media, televison, internet , addiction

Recovery From Addiction To Electronic Media

Symptoms of Electronic Media Addiction

media, televison, video addiction, internet

My Television is my Best Friend

Do You:

1)  consistently spend more time than you plan watching television or electronic media?

2)  Do you feel that you do not have enough time to take care of the important things in your life such as chores, personal health and fitness, business or relationships but still find plenty of time for television or computer games?

3)  “graze” on electronic media during the day and/or find yourself spending hours binging on television, internet, computer games at night?

4)   plan to use electronic media to further your businesses goals, dreams or visions and then find yourself distracted by other things, such as news, shopping or even porn?

5)  feel closer to characters to characters on TV then to friends or partners and then wonder why you feel so alone?

6)  tend to neglect healthy intellectual stimulation so that you can focus on passive electronic media?

7) find  creative endeavors  impeded by your focus on electronic media?

8) find that electronic media, such as video games, television and internet are the main source of relaxation?  Is it your primary source of recreation?

9)   experience disconnection from your body and neglect your health, rest, sleep, exercise, good nutrition etc. because of your daily media usage?

10)   disconnect from the natural world, by not fulfilling the need to experience all of our senses?

Some people can moderate their Consumption, Some have no control!

Electronic Media is present anywhere that you can either access cable and/or internet.  Television I has been a way of life for many generations.  Americans have great love for their TV programs and TV is still #1 when it comes to media consumption.

Of course, with the “World Wide Web”, there was an explosion of media to  entertain, educate, and distract.  With the invention of the smart phone, all of the above were now available in our pockets. I remember seeing the first iPhone in 2007, I was in the subway and I saw a man hunched on his knees playing with it.  I asked him “do you love it?”  He said “I’m in love with it”.  The onset of social media was a huge boost to consumption of media.  Many People spend a large portion of their daily life on Facebook.  I think we are a culture that has fallen in love with our smart phones.

Some people can moderate their usage at will,  but  some there is  no control.  We may have tried to cut down and were not successful, or we were able to cut back for a short time, but would break our commitments to ourselves or others. I have known people who stop television completely for a year, but one hour, (like one drink, or one cigarette) sends them back to where they were before or worse.

Media Consumption is both Normalized and Encouraged

Smoking, though legal, has a big warning on each pack:  CAUTION: CIGARETTE SMOKING MAY BE HAZARDOUS TO YOUR HEALTH.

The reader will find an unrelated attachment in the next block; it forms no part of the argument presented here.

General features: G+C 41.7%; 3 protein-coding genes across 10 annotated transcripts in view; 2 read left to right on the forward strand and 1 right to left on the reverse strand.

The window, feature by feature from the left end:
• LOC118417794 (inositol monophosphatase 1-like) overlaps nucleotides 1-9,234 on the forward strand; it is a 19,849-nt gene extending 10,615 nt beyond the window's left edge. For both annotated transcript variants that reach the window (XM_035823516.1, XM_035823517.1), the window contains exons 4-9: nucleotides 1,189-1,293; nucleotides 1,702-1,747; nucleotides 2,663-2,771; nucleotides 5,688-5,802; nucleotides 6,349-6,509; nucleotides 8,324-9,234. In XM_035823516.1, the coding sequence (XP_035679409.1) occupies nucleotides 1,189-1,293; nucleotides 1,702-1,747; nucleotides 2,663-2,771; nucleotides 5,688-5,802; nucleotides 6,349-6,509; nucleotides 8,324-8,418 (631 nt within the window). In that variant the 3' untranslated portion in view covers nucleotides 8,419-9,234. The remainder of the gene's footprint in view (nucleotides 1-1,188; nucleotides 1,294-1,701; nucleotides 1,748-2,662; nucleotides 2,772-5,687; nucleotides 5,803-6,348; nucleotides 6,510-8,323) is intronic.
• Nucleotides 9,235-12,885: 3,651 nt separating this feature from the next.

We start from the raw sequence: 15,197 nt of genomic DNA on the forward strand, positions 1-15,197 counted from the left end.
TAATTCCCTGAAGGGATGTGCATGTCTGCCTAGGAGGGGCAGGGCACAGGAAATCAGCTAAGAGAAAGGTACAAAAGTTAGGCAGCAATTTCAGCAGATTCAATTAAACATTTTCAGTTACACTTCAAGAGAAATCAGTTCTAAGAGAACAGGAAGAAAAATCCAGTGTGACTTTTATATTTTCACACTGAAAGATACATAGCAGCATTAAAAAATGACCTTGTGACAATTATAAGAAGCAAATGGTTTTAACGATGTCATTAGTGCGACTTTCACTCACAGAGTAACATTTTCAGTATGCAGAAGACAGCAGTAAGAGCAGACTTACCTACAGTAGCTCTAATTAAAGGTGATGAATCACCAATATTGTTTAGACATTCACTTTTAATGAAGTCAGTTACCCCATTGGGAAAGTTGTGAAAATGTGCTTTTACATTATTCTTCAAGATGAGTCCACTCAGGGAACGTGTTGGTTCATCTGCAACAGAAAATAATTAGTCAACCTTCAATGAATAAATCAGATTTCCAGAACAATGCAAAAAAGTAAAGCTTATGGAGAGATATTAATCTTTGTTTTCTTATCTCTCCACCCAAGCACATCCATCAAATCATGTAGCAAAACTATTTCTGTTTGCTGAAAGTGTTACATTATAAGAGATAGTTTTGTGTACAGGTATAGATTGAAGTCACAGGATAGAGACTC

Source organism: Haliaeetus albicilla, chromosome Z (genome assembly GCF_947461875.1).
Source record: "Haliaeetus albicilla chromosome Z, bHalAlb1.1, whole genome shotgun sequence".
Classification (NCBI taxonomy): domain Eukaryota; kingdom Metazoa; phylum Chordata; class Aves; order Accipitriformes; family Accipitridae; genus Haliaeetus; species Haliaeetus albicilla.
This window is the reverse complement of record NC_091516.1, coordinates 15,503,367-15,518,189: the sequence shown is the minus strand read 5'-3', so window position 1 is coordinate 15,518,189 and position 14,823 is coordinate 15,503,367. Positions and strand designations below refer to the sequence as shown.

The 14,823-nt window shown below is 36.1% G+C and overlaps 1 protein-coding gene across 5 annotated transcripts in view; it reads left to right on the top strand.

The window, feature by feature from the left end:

Alcohol, though acceptable, has many warnings that include actual jail time.

There are no warnings other than age appropriateness that come with media.  One never sees a warning:  Too much viewing of television can be dangerous to your health.  Caution:  more than two hours a day of playing video games can change the way your brain functions.  Caution:  Too many forms of internet communication may affect your ability to communicate face to face with anyone.    And finally and maybe most sadly:  The excessive use of pornography may greatly inhibit your ability to be intimate with your partner.  Instead we are bombarded with messages that encourage us to to consume more and more and more.  In other countries, such as China, they are making strides to deal with media addiction.  In the United States we have not even begun to address the situation.

How to I change my Media Habits?

  1.  For a week, change nothing,  keep a log of how much time you spend on media.  This may seem easy but I suggest that you expect it to be very uncomfortable.
  2. Set a goal that includes cutting back a minimal amount of time per day.  For example if you average 4 hours a day of television, cut it back to 3 1/2 hours.  I strongly suggest that you the  timer on your smartphone, to measure usage.  If you cut back only 15 minutes a day, praise yourself anyway.
  3. Find at least one activity that would give you satisfaction if accomplished.  This can be some kind of interactive play with someone else.
  4. Find a buddy, someone who you can lean on to help you make progress and meet your goals.
  5. Educate yourself about the effects of electronic media.  How much time does it take away from family, friends, creative endeavors.
  6. Consider seeing a therapist who is specializes in this behavior.  Consider therapy that includes a neuropsychology, such as Brainspotting
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